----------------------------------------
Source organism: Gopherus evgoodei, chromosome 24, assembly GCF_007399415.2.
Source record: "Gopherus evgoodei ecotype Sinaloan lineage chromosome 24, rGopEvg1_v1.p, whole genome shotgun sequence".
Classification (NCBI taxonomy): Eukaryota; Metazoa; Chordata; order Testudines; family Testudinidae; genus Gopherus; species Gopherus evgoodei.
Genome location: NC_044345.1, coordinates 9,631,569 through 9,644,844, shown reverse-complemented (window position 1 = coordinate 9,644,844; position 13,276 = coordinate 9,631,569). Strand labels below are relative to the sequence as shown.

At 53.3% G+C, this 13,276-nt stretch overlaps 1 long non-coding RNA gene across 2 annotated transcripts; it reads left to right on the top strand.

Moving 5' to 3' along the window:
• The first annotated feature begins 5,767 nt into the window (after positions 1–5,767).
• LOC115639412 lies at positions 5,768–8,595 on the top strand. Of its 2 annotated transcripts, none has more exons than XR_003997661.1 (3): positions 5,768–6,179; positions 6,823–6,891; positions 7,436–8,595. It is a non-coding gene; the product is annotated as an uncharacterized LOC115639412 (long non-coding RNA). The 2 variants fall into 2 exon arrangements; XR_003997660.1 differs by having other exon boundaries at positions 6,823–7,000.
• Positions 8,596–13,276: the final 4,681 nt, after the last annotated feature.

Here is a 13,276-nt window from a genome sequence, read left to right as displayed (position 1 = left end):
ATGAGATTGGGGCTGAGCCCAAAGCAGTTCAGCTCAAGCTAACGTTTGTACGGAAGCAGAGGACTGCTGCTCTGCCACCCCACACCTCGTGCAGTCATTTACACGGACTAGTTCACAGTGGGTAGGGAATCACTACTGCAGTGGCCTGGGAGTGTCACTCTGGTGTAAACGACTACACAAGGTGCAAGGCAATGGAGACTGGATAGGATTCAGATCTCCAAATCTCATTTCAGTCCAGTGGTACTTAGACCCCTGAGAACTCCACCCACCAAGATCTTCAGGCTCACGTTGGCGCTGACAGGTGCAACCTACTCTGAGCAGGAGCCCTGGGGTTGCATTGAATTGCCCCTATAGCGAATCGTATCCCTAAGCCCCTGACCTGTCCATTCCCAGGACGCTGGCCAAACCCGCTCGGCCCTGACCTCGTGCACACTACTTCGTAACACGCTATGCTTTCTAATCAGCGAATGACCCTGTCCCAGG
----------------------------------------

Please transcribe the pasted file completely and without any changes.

Source organism: Gopherus evgoodei, chromosome 24, assembly GCF_007399415.2.
Source record: "Gopherus evgoodei ecotype Sinaloan lineage chromosome 24, rGopEvg1_v1.p, whole genome shotgun sequence".
Classification (NCBI taxonomy): Eukaryota; Metazoa; Chordata; order Testudines; family Testudinidae; genus Gopherus; species Gopherus evgoodei.
Genome location: NC_044345.1, coordinates 9,631,569 through 9,644,844, shown reverse-complemented (window position 1 = coordinate 9,644,844; position 13,276 = coordinate 9,631,569). Strand labels below are relative to the sequence as shown.

At 53.3% G+C, this 13,276-nt stretch overlaps 1 long non-coding RNA gene across 2 annotated transcripts; it reads left to right on the top strand.

Moving 5' to 3' along the window:
• The first annotated feature begins 5,767 nt into the window (after positions 1–5,767).
• LOC115639412 lies at positions 5,768–8,595 on the top strand. Of its 2 annotated transcripts, none has more exons than XR_003997661.1 (3): positions 5,768–6,179; positions 6,823–6,891; positions 7,436–8,595. It is a non-coding gene; the product is annotated as an uncharacterized LOC115639412 (long non-coding RNA). The 2 variants fall into 2 exon arrangements; XR_003997660.1 differs by having other exon boundaries at positions 6,823–7,000.
• Positions 8,596–13,276: the final 4,681 nt, after the last annotated feature.

Here is a 13,276-nt window from a genome sequence, read left to right as displayed (position 1 = left end):
ATGAGATTGGGGCTGAGCCCAAAGCAGTTCAGCTCAAGCTAACGTTTGTACGGAAGCAGAGGACTGCTGCTCTGCCACCCCACACCTCGTGCAGTCATTTACACGGACTAGTTCACAGTGGGTAGGGAATCACTACTGCAGTGGCCTGGGAGTGTCACTCTGGTGTAAACGACTACACAAGGTGCAAGGCAATGGAGACTGGATAGGATTCAGATCTCCAAATCTCATTTCAGTCCAGTGGTACTTAGACCCCTGAGAACTCCACCCACCAAGATCTTCAGGCTCACGTTGGCGCTGACAGGTGCAACCTACTCTGAGCAGGAGCCCTGGGGTTGCATTGAATTGCCCCTATAGCGAATCGTATCCCTAAGCCCCTGACCTGTCCATTCCCAGGACGCTGGCCAAACCCGCTCGGCCCTGACCTCGTGCACACTACTTCGTAACACGCTATGCTTTCTAATCAGCGAATGACCCTGTCCCAGG